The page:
REFORUM. National competitiveness of Belarus: a brief review of the main trends

REFORUM. National competitiveness of Belarus: a brief review of the main trends

This study, conducted in the framework of the project “REFORUM”, analyses whereby Belarus may increase its attractiveness for investment and business, and on what parameters country performs lower progress than its neighbors, and how it should implement reforms in order to increase performance in parameters of country competitiveness.

Since 2011, statements about the need for improving national competitiveness have been ingrained in the official rhetoric of the Belarusian authorities. Although the authorities mostly referred to efforts to further promote Belarusian export supplies, ideas about the competitiveness of the country as a whole, going beyond the necessity to enhance the appeal of Belarusian goods in foreign markets, were voiced increasingly frequently.

Improvement in Belarus’s international rankings as an individual area of activities was for the first time was included in the Action Plan of the Belarusian Government for 2011–2015. Furthermore, Kiryl Rudy, who was appointed economic aide to the President of Belarus in June 2013, started voicing the need to improve the national competitiveness of Belarus versus the other countries of the region. The objective of this research study is to identify the place of Belarus among the countries of the region by the level of the main competitiveness indicators, as well as to provide a brief description of these indicators.

The main difficulty in the analysis of Belarus’s competitiveness lies in the fact that the main international rankings measuring competitiveness, namely, those by the Institute of Management and Development (IMD) and the World Economic Forum (WEF), do not include Belarus in their calculations because of their insufficient confidence in its statistics. This brings about a challenge of the quantitative evaluation of the degree of Belarus’s competitiveness.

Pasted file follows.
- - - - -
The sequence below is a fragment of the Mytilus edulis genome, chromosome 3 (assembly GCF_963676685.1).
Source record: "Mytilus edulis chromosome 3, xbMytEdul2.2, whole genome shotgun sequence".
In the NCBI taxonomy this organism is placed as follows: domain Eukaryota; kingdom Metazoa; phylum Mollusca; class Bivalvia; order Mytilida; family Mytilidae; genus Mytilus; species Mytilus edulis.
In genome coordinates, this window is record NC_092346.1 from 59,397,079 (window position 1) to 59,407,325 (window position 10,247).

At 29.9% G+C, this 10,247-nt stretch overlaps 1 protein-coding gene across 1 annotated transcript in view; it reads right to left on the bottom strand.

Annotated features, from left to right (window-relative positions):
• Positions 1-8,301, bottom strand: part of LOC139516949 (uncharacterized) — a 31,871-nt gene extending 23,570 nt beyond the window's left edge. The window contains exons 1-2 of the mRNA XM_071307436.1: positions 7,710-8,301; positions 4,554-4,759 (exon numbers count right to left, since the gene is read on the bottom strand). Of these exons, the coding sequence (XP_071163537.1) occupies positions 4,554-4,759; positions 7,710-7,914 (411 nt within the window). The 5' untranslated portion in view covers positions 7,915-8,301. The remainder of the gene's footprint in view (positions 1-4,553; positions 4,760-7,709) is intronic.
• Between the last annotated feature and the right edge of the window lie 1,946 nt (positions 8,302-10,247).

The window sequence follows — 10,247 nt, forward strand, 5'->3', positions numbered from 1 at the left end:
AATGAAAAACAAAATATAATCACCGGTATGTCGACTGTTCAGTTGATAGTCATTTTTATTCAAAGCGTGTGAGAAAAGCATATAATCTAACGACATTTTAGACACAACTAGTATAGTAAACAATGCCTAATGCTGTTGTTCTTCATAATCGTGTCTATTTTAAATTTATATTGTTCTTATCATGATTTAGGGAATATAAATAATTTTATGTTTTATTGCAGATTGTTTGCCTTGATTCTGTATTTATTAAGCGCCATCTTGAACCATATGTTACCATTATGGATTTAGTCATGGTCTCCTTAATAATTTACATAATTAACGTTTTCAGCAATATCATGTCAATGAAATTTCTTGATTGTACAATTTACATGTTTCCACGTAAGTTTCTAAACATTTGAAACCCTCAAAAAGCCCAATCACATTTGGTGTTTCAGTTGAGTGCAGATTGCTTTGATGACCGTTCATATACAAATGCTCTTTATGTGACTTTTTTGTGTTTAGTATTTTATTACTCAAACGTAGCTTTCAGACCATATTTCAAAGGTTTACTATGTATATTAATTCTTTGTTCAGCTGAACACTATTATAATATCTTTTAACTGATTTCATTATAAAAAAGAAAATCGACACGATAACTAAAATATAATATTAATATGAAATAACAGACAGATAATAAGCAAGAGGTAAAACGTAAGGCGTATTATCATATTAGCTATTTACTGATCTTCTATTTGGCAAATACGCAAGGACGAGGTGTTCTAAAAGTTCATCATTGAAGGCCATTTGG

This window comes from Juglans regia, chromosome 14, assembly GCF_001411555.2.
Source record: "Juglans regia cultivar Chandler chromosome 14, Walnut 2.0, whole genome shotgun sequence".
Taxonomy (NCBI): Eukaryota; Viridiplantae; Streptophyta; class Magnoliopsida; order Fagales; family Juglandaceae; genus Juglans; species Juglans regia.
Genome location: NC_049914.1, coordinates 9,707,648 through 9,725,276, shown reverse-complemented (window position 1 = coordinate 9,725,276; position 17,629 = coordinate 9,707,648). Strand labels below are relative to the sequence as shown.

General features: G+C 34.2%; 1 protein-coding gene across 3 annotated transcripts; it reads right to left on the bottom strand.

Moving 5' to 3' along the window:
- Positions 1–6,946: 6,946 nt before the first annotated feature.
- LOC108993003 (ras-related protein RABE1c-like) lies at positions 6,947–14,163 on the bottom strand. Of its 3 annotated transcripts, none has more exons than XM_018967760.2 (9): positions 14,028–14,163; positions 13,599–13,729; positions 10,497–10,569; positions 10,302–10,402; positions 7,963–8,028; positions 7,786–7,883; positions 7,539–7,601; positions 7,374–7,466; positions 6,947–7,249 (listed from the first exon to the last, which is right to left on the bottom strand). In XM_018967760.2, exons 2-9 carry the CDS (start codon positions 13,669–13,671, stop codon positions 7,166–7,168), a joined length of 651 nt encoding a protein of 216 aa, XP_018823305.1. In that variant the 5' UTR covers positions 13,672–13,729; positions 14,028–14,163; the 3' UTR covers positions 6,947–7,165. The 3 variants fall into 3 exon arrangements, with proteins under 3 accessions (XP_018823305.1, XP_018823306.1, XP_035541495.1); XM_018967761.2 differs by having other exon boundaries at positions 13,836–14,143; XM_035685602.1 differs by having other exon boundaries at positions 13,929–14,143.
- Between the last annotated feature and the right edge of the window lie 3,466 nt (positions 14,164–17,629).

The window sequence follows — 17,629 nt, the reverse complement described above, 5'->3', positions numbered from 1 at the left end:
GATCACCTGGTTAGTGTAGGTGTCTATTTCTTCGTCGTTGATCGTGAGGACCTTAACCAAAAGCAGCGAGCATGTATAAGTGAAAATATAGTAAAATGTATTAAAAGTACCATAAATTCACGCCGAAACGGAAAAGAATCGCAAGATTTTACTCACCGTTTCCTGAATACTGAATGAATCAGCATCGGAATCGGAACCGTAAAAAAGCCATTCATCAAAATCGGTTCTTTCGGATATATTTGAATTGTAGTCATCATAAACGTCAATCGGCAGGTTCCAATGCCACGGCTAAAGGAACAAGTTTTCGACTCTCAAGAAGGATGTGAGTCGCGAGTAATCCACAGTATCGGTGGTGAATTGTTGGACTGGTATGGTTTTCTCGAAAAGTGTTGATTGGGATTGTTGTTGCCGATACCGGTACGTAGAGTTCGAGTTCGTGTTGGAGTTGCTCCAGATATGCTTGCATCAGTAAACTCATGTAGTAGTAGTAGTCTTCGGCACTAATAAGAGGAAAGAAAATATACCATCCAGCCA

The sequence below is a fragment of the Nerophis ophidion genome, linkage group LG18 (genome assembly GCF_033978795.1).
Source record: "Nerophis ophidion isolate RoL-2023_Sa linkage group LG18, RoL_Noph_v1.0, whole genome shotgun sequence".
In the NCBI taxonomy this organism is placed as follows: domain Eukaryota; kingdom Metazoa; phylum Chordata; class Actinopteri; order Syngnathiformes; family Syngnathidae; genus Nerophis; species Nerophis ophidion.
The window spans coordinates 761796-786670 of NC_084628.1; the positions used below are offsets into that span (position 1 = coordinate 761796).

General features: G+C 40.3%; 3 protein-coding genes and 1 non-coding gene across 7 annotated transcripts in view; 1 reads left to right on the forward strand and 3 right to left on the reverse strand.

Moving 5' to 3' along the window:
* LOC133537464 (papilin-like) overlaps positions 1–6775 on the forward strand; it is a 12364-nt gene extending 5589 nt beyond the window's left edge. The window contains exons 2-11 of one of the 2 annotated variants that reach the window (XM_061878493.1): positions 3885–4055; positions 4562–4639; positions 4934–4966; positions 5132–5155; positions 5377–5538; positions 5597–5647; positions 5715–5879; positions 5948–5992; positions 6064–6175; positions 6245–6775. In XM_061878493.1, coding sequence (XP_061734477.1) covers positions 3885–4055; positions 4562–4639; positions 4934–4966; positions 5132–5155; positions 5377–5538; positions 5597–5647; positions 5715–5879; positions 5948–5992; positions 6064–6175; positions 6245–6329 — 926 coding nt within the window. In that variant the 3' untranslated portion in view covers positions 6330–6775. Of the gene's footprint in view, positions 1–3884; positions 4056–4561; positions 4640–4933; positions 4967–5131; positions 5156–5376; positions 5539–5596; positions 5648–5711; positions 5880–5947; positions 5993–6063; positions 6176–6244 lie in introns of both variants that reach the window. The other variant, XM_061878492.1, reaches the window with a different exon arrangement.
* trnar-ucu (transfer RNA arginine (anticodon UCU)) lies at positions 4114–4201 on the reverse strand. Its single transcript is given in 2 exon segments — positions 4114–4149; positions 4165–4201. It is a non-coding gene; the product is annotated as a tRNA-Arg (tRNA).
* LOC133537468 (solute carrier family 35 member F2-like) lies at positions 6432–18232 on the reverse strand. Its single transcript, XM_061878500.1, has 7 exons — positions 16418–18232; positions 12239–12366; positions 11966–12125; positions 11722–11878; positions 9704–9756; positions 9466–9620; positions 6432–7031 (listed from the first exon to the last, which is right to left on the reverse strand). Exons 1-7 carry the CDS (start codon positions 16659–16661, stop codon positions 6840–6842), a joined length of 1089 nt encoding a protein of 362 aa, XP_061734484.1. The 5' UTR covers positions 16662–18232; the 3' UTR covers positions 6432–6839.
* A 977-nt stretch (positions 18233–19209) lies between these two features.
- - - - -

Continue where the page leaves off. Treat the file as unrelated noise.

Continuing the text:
This challenge might by addressed by analysis of the components of Belarus’s competitiveness based upon the analysis of proxy indicators. Various rankings can be used as such proxy indicators, including the World Bank’s infrastructure quality ranking, Doing Business ranking, macroeconomic indicators, etc.

The analysis of changes in indicators demonstrates that in terms of the components of competitiveness Belarus shows a lot less progress than the countries of the region. In order to increase these indicators Belarus needs to implement reforms in different spheres.

We assume that these reforms should primarily pertain to privately-owned companies and should be aimed at increasing the contribution of the private sector to GDP. As we already mentioned, the rapid expansion of the Belarusian economy in 2000–2010 was to a great extent encouraged by Russian subsidies, rather than high labor productivity at companies. Although economic growth is the ultimate goal of high national competitiveness, in the case of Belarus it was attained owing to the use of external aid: preferential terms of trade in energy resources and priority access to the Russian domestic market. To ensure “competitive” economic growth, Belarus needs to implement a set of reforms to enable its business to make a better use of the available potential.

The current system of state administration in Belarus seriously limits the potential of business. This dimension calls for improvements in the quality of governance, increased transparency of legislation, as well as combat against corruption — these efforts will enable business to operate in more predictable administrative and regulatory frameworks.

When it comes to infrastructure, Belarus needs to additionally develop and improve the quality of logistics in order to develop its transit potential as an economic growth driver more effectively.

In terms of the overall conditions for doing business, Belarus can improve its competitiveness by reducing administrative barriers in business regulation, and liberalize and reform its labor market in order to create stronger incentives for workers to improve their productivity.

In macroeconomic policy and trade, Belarus needs to change from the policy of macroeconomic populism towards structural reforms. They will allow promoting national competitiveness through the creation of a stable macroeconomic environment enabling business to operate in conditions of increased economic predictability.

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